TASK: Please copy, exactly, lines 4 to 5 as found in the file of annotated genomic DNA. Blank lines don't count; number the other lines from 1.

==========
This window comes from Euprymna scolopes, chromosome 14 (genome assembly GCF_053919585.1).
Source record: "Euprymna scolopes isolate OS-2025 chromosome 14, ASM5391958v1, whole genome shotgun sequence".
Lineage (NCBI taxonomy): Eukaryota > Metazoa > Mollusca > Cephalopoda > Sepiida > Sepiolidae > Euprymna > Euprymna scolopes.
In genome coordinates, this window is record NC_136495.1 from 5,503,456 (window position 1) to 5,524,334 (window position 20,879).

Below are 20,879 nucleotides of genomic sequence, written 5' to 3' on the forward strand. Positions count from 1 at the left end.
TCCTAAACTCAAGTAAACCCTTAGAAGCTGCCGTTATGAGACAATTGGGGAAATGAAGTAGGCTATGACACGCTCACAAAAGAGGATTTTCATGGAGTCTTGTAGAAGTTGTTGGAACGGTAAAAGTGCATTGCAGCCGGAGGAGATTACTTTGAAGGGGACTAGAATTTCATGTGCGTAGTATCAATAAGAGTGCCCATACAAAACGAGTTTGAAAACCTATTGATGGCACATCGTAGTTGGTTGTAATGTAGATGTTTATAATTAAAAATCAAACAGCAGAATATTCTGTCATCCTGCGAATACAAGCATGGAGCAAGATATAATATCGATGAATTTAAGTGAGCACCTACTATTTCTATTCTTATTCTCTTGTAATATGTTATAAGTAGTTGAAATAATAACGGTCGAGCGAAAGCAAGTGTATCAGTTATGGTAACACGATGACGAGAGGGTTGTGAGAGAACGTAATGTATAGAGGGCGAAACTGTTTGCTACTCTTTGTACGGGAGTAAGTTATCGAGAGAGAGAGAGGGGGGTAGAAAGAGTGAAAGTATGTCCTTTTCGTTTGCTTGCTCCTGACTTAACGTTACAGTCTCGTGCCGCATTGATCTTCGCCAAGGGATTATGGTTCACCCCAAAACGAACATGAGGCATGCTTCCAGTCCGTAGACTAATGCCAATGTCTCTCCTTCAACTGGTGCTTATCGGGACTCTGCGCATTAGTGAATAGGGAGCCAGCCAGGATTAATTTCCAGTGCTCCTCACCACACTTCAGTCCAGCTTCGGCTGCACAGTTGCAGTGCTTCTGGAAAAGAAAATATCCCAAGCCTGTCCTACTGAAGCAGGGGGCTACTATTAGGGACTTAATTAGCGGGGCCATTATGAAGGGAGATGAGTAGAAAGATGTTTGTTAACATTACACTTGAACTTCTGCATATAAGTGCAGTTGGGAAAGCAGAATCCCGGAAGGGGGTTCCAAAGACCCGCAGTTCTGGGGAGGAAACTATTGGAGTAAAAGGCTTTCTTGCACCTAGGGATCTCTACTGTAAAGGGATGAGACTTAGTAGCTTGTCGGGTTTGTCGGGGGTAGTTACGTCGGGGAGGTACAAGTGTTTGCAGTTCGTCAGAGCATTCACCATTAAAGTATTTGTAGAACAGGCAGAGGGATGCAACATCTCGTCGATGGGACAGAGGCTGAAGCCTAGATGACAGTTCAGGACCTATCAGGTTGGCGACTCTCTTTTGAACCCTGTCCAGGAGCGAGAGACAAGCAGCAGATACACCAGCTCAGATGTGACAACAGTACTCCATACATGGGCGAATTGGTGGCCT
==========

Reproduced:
In genome coordinates, this window is record NC_136495.1 from 5,503,456 (window position 1) to 5,524,334 (window position 20,879).

Below are 20,879 nucleotides of genomic sequence, written 5' to 3' on the forward strand. Positions count from 1 at the left end.